We broke the news last week. Page 1.
Not everyone who works at Oak Park Village Hall is wildly enthused about their job. Actually, most of the people who work at village hall, at least among those who could be bothered to fill out the Gallup survey a year ago, were pretty actively disgruntled.
Turns out a lot of staffers, and there are a few more than 350, don’t like their jobs, or their supervisors, don’t have much use for top management and, sadly, feel unappreciated and unrecognized.
On the question of “recognition,” as in “in the last seven days I have received recognition or praise for doing good work,” Oak Park did quite poorly. Seems no one is patting these sad sacks on the back and saying, “For a really crabby and disengaged employee, you’re doing just great. Keep it up!”
There is, you see, this matter of the chicken and the egg. For as long as I can remember, most of the people who work at Oak Park’s village hall have been grumps. They’re not happy with their jobs, they don’t seem so wild when the people who pay their salaries stop by to visit and maybe get a vehicle sticker, a permit, pay a parking ticket, open a business, or complain, as is their right, about the parking ticket, the permit, etc.
Oak Park’s elected officials have seen this, what shall we call it, virulent malaise, and chosen to engage it, to measure it, perhaps, alas, to improve it. That’s why they hired Gallup last year to conduct a Q12 survey. Twelve questions asked of millions of employees all over tarnation, designed to measure if an employee is engaged (“By Jiminy, love coming to work and spreading my sunshine indiscriminately”), non-engaged (“I’ll write my 600 parking tickets today but not one more than that”), or actively disengaged (“Take a seat, yeah they can wait, let me tell you how I was abused and maligned and not ever a smidge recognized yesterday”).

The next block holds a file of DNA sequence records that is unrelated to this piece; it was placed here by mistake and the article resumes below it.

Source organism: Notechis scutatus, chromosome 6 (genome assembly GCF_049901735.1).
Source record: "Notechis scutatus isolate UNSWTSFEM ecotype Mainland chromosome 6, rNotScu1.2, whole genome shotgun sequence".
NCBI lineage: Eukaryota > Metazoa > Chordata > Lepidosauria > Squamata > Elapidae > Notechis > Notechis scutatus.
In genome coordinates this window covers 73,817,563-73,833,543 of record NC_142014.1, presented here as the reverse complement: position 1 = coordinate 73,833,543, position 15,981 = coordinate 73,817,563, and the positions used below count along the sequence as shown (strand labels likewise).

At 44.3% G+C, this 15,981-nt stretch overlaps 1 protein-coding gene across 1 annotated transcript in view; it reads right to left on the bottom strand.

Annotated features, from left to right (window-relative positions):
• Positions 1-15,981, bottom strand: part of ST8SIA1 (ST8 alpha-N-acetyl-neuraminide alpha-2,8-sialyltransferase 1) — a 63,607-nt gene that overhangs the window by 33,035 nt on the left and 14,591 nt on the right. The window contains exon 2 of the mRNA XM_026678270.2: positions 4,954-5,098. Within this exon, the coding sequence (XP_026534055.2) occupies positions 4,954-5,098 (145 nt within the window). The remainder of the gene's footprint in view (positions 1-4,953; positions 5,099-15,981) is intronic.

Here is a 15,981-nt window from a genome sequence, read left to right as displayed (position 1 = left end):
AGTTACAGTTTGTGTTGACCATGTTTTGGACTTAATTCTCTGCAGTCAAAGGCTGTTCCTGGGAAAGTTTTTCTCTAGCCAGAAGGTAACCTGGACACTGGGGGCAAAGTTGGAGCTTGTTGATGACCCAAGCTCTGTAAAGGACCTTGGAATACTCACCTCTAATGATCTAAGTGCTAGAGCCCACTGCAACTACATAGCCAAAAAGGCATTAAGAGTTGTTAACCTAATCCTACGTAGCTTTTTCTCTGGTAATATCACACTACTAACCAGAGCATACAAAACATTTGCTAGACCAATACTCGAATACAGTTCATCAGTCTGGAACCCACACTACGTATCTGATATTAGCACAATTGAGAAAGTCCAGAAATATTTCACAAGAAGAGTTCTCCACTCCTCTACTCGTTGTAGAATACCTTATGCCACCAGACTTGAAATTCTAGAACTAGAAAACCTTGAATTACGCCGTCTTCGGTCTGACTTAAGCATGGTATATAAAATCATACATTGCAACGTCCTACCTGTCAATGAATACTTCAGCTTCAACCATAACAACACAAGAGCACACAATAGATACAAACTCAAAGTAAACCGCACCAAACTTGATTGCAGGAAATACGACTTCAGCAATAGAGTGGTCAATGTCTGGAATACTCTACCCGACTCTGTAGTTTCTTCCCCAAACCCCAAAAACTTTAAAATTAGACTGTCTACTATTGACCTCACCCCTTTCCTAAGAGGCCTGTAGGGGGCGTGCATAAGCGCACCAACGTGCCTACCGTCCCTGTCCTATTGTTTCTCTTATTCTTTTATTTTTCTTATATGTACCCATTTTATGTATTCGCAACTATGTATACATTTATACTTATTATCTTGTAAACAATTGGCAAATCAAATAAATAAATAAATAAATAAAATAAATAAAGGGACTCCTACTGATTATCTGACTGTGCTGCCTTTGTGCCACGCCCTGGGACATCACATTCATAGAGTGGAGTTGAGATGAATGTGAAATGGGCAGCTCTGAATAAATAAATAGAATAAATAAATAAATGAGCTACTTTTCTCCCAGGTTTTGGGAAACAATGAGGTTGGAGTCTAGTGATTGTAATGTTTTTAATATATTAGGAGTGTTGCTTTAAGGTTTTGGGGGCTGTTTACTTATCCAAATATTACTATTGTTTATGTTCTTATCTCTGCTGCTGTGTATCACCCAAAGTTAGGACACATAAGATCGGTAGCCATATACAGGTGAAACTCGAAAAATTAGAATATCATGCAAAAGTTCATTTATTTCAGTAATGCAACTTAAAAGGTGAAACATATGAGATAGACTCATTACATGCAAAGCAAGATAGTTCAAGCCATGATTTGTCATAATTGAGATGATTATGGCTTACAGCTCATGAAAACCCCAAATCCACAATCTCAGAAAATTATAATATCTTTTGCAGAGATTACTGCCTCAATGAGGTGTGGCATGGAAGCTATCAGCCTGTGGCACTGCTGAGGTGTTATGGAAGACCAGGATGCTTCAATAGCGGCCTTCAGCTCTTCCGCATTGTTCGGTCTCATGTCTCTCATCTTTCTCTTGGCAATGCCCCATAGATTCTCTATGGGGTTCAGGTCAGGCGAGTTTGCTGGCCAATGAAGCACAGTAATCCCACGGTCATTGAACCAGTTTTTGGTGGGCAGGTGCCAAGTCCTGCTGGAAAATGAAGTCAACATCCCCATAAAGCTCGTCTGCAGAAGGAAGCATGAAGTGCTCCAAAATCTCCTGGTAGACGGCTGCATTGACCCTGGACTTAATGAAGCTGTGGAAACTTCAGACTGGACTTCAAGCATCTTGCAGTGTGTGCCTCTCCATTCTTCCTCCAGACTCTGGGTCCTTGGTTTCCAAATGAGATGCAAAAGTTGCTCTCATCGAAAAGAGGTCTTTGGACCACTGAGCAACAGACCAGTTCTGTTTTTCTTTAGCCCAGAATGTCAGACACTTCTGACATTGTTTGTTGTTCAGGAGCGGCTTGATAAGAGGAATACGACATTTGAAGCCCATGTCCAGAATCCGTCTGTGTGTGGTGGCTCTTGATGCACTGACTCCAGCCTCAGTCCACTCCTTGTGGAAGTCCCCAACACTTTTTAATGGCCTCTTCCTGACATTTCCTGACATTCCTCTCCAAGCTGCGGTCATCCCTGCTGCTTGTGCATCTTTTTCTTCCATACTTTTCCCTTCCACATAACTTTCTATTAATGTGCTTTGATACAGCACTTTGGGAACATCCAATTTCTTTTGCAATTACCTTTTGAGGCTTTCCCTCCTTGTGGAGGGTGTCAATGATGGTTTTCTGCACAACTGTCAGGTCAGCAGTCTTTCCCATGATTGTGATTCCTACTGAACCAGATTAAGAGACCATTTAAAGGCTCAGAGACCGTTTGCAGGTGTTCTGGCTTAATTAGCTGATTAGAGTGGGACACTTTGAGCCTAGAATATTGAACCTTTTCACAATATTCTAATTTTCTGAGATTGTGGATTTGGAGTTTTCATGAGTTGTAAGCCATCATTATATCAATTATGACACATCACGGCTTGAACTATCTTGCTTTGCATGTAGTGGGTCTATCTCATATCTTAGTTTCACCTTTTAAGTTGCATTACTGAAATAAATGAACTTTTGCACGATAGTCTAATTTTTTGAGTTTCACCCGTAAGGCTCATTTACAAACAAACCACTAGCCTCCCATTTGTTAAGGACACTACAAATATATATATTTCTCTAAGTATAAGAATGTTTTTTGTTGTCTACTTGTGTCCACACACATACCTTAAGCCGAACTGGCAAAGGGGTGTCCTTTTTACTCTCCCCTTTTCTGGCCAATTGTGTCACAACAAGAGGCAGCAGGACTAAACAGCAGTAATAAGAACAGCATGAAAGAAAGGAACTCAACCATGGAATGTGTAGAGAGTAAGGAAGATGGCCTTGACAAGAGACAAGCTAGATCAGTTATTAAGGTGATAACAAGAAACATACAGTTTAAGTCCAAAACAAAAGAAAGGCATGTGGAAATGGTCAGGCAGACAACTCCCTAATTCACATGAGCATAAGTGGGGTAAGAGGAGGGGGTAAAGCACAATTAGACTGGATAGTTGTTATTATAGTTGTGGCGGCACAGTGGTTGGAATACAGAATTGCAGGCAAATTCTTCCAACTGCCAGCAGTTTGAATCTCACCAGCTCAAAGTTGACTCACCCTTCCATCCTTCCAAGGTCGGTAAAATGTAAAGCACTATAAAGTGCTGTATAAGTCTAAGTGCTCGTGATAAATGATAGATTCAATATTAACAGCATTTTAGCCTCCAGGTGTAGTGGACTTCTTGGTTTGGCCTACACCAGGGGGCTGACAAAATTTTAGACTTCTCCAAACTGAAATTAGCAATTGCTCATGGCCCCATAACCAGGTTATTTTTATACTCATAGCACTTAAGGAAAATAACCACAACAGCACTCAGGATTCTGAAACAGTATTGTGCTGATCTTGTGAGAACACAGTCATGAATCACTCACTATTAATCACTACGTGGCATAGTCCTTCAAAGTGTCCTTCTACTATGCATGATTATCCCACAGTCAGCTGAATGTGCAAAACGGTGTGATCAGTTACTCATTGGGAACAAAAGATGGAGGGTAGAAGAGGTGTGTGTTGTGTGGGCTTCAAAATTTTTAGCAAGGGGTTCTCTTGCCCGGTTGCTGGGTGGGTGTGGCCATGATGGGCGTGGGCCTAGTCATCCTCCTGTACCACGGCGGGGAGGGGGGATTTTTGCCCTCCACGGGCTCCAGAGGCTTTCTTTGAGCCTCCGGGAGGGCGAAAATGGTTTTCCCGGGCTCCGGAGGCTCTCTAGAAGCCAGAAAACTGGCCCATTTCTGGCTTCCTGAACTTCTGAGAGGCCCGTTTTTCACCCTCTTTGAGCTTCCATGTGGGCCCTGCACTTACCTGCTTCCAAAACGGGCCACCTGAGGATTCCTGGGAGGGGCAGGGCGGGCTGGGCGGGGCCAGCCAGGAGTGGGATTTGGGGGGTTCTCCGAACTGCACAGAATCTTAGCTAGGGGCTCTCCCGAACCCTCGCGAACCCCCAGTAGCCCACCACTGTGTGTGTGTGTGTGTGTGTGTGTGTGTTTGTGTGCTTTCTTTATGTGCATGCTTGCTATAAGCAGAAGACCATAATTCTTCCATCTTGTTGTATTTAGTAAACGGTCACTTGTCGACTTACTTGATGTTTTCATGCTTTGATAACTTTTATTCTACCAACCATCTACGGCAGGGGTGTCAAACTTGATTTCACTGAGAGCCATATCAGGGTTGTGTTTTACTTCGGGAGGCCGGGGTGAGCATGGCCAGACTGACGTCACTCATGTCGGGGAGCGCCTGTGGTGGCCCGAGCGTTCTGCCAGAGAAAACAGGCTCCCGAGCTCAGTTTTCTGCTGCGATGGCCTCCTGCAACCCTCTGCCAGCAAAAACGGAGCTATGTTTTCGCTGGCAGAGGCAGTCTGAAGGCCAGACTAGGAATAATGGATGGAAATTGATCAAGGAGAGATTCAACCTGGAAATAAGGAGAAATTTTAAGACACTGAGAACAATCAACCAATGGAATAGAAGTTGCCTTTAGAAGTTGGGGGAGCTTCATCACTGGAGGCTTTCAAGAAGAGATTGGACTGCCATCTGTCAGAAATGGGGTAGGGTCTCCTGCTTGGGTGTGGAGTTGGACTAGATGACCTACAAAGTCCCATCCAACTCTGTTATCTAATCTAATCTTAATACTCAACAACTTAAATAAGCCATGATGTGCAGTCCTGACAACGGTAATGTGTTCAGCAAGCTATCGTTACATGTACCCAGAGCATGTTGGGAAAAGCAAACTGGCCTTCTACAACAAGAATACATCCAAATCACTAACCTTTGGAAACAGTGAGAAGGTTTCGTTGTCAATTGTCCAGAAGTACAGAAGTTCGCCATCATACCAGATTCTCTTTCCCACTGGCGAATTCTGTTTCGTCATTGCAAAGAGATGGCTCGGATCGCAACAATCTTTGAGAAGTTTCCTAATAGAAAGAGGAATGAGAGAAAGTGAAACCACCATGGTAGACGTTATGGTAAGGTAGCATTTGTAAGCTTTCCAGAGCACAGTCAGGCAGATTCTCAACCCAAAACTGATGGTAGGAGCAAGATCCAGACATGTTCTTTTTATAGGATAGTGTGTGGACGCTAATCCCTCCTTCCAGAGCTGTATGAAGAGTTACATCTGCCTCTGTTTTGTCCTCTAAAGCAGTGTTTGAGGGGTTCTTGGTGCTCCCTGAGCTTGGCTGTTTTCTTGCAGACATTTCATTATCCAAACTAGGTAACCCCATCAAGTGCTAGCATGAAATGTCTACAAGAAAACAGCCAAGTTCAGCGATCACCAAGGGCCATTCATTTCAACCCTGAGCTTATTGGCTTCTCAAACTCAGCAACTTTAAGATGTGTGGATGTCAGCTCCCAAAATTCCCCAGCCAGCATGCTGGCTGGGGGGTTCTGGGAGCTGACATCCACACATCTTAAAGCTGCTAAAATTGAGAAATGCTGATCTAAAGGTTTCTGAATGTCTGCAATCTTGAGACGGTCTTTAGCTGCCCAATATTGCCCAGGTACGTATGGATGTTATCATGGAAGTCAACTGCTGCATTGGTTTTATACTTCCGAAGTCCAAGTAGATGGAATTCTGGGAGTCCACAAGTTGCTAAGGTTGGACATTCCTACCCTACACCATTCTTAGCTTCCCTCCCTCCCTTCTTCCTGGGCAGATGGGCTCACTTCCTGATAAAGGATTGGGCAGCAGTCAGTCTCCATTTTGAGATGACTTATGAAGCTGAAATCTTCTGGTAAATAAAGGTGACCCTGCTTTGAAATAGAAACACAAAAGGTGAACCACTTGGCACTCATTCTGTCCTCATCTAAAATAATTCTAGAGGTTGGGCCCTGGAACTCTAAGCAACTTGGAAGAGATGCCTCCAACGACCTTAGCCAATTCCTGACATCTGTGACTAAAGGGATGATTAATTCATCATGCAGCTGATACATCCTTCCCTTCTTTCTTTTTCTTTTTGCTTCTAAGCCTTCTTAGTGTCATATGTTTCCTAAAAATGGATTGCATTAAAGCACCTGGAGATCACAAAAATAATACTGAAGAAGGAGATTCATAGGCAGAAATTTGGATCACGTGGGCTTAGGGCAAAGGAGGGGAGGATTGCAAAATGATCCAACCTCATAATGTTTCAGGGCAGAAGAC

But if the elected officials want to provide taxpayers/voters with better, more positive, more efficient service, this sounds like a tough crew to turn.
Sure it doesn’t help that during the brutal recession Oak Park laid off 20 percent of its staff and is not rushing to bring that number back up. I remember a village trustee from that era telling me at a reception that 20 percent of staff had been evaporated and that he couldn’t tell any difference in the level of service. The amount of work being accomplished had not declined even as the number of people doing the work shrank. Hmmm.
The village board now wants to simultaneously improve customer service while overhauling the ways that service is provided. Departments are being realigned, desks are being moved, and major investments in software that connects information within the hall are being made. All logical and necessary. But it is hard to sell massive change to a disgruntled workforce.
A previous village manager, and I lose track of which one, tried to lift morale by grilling burgers for the staff. Did not seem to turn things around. The last village board pushed hard for merit pay as a way to recognize strong effort. The unionized staff basically pushed back with the message, “We’re all in this funk together!” Mayor Anan Abu-Taleb wants to abandon the concept of merit pay as too piddling an amount of money to have a battle over.
And so the board turned to Gallup a year ago. Conducted the survey, pretty much buried it from the public and denied our FOIA request to unearth it. The mayor acknowledged to me a month ago that the results “weren’t favorable to the village” and then said another survey was taking place this month.
We’ll see if the board releases the results this time because its attorney’s argument that this is a personnel matter is a total crock.